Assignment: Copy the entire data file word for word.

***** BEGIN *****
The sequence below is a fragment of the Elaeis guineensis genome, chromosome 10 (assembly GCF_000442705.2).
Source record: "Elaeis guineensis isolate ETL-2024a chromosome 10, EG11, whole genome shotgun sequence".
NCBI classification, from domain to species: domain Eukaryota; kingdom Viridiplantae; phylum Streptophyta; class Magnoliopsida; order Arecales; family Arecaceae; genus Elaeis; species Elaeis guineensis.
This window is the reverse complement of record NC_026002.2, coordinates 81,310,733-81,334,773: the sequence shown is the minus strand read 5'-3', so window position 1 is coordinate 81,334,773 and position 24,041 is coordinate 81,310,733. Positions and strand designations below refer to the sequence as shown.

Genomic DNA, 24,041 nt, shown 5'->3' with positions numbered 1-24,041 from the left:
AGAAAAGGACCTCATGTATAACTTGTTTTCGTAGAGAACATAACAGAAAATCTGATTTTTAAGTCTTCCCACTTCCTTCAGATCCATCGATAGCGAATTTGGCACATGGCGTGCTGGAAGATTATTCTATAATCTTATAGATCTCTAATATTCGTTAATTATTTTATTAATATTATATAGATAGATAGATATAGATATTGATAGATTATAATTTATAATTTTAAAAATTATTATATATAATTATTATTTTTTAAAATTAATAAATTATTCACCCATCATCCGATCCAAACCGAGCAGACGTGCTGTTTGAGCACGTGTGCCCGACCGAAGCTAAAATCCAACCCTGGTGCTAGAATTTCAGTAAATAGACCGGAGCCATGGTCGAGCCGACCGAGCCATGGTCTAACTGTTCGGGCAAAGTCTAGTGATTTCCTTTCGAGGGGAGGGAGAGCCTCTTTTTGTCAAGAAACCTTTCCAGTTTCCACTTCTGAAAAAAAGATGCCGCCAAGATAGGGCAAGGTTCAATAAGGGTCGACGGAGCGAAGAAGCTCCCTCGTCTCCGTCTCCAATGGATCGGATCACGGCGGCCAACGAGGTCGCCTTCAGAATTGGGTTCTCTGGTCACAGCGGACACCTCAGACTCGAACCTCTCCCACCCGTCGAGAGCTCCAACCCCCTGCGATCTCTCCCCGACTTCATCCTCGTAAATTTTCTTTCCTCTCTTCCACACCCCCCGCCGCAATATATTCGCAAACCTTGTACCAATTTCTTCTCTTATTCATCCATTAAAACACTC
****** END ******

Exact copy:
The sequence below is a fragment of the Elaeis guineensis genome, chromosome 10 (assembly GCF_000442705.2).
Source record: "Elaeis guineensis isolate ETL-2024a chromosome 10, EG11, whole genome shotgun sequence".
NCBI classification, from domain to species: domain Eukaryota; kingdom Viridiplantae; phylum Streptophyta; class Magnoliopsida; order Arecales; family Arecaceae; genus Elaeis; species Elaeis guineensis.
This window is the reverse complement of record NC_026002.2, coordinates 81,310,733-81,334,773: the sequence shown is the minus strand read 5'-3', so window position 1 is coordinate 81,334,773 and position 24,041 is coordinate 81,310,733. Positions and strand designations below refer to the sequence as shown.

Genomic DNA, 24,041 nt, shown 5'->3' with positions numbered 1-24,041 from the left:
AGAAAAGGACCTCATGTATAACTTGTTTTCGTAGAGAACATAACAGAAAATCTGATTTTTAAGTCTTCCCACTTCCTTCAGATCCATCGATAGCGAATTTGGCACATGGCGTGCTGGAAGATTATTCTATAATCTTATAGATCTCTAATATTCGTTAATTATTTTATTAATATTATATAGATAGATAGATATAGATATTGATAGATTATAATTTATAATTTTAAAAATTATTATATATAATTATTATTTTTTAAAATTAATAAATTATTCACCCATCATCCGATCCAAACCGAGCAGACGTGCTGTTTGAGCACGTGTGCCCGACCGAAGCTAAAATCCAACCCTGGTGCTAGAATTTCAGTAAATAGACCGGAGCCATGGTCGAGCCGACCGAGCCATGGTCTAACTGTTCGGGCAAAGTCTAGTGATTTCCTTTCGAGGGGAGGGAGAGCCTCTTTTTGTCAAGAAACCTTTCCAGTTTCCACTTCTGAAAAAAAGATGCCGCCAAGATAGGGCAAGGTTCAATAAGGGTCGACGGAGCGAAGAAGCTCCCTCGTCTCCGTCTCCAATGGATCGGATCACGGCGGCCAACGAGGTCGCCTTCAGAATTGGGTTCTCTGGTCACAGCGGACACCTCAGACTCGAACCTCTCCCACCCGTCGAGAGCTCCAACCCCCTGCGATCTCTCCCCGACTTCATCCTCGTAAATTTTCTTTCCTCTCTTCCACACCCCCCGCCGCAATATATTCGCAAACCTTGTACCAATTTCTTCTCTTATTCATCCATTAAAACACTC